You must try and move employees selected for redundancy into other jobs within your organisation instead (offer 'suitable alternative employment').
You must identify any available jobs in your organisation and talk to the affected employees to see if they agree they're suitable.
If a role is suitable, you should offer it instead of redundancy. If you do not, the employee could make a claim to an employment tribunal for unfair dismissal.
They should not have to apply for the role. But if more than one employee is interested in the same role, you must offer the role to any employees on maternity leave or Shared Parental Leave first. For all other employees, you must follow a fair process, for example holding interviews for the role.
When you offer an employee another role, it must be:
- put in writing
- offered before their current contract ends
- a different role to the one they're currently doing – you’ll need to explain how it's different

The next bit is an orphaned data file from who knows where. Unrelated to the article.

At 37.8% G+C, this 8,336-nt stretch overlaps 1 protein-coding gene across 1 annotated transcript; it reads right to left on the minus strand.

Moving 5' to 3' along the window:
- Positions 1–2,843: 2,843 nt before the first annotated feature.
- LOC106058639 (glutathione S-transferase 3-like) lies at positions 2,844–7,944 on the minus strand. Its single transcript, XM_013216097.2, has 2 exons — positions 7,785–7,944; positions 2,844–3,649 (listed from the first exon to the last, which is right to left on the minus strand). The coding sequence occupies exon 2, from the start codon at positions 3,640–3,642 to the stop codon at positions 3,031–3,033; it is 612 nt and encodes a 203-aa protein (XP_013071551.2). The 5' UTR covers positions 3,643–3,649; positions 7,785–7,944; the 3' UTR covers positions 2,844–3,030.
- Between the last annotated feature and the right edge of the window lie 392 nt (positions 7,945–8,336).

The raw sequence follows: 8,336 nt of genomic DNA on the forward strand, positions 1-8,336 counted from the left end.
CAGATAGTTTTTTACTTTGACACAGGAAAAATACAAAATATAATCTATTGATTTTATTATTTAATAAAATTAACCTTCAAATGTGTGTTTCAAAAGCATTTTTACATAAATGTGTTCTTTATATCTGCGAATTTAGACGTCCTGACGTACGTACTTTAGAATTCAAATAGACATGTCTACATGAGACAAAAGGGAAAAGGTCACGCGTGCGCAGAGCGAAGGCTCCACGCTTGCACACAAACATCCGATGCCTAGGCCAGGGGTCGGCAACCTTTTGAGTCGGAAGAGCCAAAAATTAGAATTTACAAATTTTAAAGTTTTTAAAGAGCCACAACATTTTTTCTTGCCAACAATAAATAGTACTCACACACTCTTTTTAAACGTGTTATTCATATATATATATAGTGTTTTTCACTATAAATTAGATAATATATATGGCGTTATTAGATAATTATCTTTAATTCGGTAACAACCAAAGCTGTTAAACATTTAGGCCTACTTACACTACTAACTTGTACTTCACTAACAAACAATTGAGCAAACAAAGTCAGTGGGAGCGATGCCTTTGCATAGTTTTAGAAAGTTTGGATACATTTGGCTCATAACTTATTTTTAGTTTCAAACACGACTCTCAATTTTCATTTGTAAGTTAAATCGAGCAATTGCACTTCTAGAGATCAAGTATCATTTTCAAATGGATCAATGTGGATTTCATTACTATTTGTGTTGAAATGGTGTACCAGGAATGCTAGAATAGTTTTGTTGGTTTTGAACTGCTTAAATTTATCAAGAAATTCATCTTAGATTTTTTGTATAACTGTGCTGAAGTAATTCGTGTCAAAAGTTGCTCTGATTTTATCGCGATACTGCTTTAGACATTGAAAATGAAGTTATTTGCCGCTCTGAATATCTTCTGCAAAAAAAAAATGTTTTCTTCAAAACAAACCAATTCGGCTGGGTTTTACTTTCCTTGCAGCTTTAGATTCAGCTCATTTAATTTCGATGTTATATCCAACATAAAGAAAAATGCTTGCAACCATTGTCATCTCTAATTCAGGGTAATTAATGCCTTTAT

- start within 4 weeks of their current role ending
8. Trial periods
Employees have the right to a 4-week trial period if they accept a new role. If they need more time to train for the role, you can agree to a longer trial period. It must be agreed in writing and have a clear end date.
The trial period should start after they've worked their notice period and their previous contract has ended.
This avoids any confusion or disputes over dates if the trial does not work out. It's a good idea to set out the dates for the trial in writing.
If an employee turns down an alternative role
If an employee refuses your offer for a suitable alternative role, or turns it down after the trial period, they need to have a valid reason why it’s not suitable.
Examples of reasons could include:
- the job is on lower pay
- health issues stop them from doing the job
- they have difficulty getting there, for example because of a longer journey, higher cost or lack of public transport
- it would cause disruption to their family life
If the employee has a valid reason to turn down the job, they'll be entitled to redundancy pay.
But if the employee does not have a valid reason for turning down the job, you could refuse to pay their redundancy pay. You'll need to be able to prove the employee's decision was unreasonable if they make a claim to an employment tribunal.